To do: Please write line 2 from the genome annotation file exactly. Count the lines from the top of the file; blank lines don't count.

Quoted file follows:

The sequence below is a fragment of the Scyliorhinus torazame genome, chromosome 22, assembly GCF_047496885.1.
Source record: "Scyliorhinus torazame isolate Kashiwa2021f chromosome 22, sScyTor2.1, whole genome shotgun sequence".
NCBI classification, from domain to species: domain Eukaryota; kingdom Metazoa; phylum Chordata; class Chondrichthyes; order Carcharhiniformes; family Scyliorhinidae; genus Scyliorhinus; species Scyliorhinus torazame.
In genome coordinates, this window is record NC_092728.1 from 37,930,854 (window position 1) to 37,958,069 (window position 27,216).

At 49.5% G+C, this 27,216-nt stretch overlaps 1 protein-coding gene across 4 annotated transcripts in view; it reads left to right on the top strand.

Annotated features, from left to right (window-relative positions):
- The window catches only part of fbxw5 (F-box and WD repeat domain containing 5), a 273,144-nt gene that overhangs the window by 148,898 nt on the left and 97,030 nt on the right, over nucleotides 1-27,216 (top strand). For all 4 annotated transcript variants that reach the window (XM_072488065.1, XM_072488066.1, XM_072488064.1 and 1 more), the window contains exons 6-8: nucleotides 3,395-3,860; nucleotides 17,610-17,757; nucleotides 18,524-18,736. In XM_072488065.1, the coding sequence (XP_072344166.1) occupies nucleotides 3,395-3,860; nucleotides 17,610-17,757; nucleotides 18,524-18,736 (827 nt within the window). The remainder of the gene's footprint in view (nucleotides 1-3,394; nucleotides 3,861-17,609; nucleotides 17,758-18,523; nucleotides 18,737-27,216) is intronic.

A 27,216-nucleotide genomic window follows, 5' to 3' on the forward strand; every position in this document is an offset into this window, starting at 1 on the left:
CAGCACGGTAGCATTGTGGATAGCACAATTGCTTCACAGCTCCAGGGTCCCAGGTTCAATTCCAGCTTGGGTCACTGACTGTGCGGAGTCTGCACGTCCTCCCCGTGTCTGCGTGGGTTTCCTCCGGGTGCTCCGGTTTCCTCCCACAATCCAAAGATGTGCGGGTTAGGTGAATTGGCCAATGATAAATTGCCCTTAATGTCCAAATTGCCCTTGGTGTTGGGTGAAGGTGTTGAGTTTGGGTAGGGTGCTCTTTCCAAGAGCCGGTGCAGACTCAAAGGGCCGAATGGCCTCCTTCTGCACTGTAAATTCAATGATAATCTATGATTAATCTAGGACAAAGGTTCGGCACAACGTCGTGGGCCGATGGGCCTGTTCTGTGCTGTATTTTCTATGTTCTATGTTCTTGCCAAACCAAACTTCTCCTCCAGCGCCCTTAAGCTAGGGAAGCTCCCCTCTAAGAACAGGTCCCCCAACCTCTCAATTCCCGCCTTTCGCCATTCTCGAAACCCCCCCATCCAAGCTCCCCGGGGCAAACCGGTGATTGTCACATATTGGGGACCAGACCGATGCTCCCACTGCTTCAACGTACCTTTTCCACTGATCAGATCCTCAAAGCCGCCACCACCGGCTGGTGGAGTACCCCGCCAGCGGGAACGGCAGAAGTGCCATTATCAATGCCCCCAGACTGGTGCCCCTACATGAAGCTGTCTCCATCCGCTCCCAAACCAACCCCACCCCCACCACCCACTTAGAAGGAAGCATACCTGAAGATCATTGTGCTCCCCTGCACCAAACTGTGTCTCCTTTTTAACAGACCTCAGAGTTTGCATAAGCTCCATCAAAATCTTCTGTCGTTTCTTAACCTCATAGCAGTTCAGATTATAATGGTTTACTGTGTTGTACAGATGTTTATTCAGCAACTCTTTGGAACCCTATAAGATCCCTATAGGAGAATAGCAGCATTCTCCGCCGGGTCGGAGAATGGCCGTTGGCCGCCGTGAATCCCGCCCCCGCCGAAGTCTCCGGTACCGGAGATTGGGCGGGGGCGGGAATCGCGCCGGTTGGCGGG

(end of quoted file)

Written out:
Source record: "Scyliorhinus torazame isolate Kashiwa2021f chromosome 22, sScyTor2.1, whole genome shotgun sequence".